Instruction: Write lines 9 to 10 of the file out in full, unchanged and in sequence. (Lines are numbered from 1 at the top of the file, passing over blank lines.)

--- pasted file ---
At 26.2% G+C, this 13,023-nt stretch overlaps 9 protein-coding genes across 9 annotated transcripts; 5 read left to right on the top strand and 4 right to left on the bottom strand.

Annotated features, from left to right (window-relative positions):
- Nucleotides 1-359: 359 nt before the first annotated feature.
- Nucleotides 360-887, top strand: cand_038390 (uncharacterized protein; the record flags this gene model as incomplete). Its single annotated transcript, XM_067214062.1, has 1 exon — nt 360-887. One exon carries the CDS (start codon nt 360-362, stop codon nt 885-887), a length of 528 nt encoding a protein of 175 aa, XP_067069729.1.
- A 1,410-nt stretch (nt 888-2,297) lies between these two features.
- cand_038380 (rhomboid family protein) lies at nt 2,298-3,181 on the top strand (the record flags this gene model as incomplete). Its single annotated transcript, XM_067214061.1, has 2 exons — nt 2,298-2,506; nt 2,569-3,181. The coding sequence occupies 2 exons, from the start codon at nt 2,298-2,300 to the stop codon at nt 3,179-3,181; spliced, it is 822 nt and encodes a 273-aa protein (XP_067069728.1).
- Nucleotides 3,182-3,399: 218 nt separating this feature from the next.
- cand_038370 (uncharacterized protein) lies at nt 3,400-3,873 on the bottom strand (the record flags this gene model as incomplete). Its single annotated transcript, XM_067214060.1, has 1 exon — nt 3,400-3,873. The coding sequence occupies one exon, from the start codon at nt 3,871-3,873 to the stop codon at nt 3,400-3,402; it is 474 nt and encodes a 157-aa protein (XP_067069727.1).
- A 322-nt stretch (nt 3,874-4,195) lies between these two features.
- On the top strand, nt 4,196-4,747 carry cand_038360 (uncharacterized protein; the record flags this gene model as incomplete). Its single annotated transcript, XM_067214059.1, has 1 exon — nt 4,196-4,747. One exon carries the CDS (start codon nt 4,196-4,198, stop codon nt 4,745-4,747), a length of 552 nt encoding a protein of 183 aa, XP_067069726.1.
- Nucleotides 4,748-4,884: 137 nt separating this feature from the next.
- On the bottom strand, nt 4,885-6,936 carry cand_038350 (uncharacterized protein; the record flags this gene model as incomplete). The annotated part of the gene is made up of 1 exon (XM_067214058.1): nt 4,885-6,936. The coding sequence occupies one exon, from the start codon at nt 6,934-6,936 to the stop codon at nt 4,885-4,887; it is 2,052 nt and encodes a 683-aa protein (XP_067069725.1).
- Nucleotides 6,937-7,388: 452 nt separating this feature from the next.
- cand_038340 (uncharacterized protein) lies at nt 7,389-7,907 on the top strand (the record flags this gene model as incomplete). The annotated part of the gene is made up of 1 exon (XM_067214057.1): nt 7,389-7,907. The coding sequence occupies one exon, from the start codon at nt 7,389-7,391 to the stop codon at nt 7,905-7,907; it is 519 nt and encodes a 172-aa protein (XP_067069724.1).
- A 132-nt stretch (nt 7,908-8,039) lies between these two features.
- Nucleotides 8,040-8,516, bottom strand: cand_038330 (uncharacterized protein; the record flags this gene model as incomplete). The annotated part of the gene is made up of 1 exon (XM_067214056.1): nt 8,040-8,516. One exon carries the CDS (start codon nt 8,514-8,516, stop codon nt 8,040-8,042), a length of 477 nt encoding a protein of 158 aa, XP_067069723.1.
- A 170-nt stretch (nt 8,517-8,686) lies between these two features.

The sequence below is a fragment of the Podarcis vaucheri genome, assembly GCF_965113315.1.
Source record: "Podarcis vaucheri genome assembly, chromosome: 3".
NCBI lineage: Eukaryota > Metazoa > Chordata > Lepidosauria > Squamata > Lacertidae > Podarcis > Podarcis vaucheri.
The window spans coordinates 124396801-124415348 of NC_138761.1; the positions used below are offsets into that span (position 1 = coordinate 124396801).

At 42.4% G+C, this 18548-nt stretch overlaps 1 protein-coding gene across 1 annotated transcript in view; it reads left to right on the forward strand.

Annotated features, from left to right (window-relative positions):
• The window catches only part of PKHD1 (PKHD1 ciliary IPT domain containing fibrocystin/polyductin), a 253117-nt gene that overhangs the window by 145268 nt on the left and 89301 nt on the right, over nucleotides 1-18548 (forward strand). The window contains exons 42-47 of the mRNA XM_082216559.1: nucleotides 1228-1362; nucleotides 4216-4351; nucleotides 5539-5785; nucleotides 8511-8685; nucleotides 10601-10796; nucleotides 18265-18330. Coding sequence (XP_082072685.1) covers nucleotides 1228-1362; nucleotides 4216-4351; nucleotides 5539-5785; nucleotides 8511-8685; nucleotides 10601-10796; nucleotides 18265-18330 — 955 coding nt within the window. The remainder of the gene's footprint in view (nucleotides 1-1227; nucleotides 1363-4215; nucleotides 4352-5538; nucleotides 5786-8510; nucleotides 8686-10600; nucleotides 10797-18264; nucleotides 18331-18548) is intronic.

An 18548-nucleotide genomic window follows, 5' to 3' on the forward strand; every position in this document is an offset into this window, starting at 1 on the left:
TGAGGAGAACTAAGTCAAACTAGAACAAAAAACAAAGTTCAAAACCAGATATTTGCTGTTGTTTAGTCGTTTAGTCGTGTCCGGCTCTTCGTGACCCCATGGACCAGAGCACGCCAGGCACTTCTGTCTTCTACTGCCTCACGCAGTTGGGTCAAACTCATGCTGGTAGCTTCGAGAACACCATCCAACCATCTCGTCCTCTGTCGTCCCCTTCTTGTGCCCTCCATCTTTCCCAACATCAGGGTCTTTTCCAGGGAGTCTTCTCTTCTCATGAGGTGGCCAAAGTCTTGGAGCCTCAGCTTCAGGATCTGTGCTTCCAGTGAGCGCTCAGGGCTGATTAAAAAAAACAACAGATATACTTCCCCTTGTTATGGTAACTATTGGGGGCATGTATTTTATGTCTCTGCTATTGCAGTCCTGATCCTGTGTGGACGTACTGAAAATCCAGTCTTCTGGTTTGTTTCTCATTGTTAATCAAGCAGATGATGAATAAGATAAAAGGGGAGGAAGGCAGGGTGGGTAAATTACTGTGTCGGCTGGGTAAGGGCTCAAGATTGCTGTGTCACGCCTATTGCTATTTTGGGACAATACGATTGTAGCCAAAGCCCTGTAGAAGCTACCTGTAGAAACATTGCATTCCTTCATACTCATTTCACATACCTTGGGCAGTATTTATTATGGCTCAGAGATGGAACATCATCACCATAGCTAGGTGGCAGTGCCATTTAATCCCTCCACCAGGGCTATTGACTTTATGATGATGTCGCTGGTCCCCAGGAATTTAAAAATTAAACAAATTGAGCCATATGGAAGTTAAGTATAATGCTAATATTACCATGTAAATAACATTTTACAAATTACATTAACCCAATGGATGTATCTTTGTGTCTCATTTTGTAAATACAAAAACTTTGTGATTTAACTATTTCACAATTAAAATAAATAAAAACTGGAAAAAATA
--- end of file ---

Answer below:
- A 322-nt stretch (nt 3,874-4,195) lies between these two features.
- On the top strand, nt 4,196-4,747 carry cand_038360 (uncharacterized protein; the record flags this gene model as incomplete). Its single annotated transcript, XM_067214059.1, has 1 exon — nt 4,196-4,747. One exon carries the CDS (start codon nt 4,196-4,198, stop codon nt 4,745-4,747), a length of 552 nt encoding a protein of 183 aa, XP_067069726.1.